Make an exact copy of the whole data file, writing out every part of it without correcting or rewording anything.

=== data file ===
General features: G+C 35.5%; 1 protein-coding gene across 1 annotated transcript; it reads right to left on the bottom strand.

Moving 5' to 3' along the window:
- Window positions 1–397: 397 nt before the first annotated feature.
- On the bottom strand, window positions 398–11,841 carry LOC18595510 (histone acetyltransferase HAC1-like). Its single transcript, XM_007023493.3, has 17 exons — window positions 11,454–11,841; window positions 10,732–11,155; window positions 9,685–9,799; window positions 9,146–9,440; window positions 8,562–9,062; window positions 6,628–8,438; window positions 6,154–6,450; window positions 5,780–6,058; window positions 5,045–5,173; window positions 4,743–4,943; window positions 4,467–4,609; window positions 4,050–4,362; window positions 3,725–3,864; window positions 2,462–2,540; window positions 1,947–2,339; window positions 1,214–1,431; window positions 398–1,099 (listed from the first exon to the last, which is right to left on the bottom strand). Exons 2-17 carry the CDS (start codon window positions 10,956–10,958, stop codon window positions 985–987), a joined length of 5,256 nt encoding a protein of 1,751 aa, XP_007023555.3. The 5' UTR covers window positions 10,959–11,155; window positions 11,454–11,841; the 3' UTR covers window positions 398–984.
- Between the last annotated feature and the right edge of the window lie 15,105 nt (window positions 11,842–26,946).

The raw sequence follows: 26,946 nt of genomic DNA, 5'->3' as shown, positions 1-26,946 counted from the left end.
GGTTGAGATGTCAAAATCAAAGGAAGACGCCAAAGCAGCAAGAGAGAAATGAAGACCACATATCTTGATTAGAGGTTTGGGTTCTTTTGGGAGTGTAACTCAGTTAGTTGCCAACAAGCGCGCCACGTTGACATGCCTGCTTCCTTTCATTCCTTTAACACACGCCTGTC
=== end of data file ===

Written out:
General features: G+C 35.5%; 1 protein-coding gene across 1 annotated transcript; it reads right to left on the bottom strand.

Moving 5' to 3' along the window:
- Window positions 1–397: 397 nt before the first annotated feature.
- On the bottom strand, window positions 398–11,841 carry LOC18595510 (histone acetyltransferase HAC1-like). Its single transcript, XM_007023493.3, has 17 exons — window positions 11,454–11,841; window positions 10,732–11,155; window positions 9,685–9,799; window positions 9,146–9,440; window positions 8,562–9,062; window positions 6,628–8,438; window positions 6,154–6,450; window positions 5,780–6,058; window positions 5,045–5,173; window positions 4,743–4,943; window positions 4,467–4,609; window positions 4,050–4,362; window positions 3,725–3,864; window positions 2,462–2,540; window positions 1,947–2,339; window positions 1,214–1,431; window positions 398–1,099 (listed from the first exon to the last, which is right to left on the bottom strand). Exons 2-17 carry the CDS (start codon window positions 10,956–10,958, stop codon window positions 985–987), a joined length of 5,256 nt encoding a protein of 1,751 aa, XP_007023555.3. The 5' UTR covers window positions 10,959–11,155; window positions 11,454–11,841; the 3' UTR covers window positions 398–984.
- Between the last annotated feature and the right edge of the window lie 15,105 nt (window positions 11,842–26,946).

The raw sequence follows: 26,946 nt of genomic DNA, 5'->3' as shown, positions 1-26,946 counted from the left end.
GGTTGAGATGTCAAAATCAAAGGAAGACGCCAAAGCAGCAAGAGAGAAATGAAGACCACATATCTTGATTAGAGGTTTGGGTTCTTTTGGGAGTGTAACTCAGTTAGTTGCCAACAAGCGCGCCACGTTGACATGCCTGCTTCCTTTCATTCCTTTAACACACGCCTGTC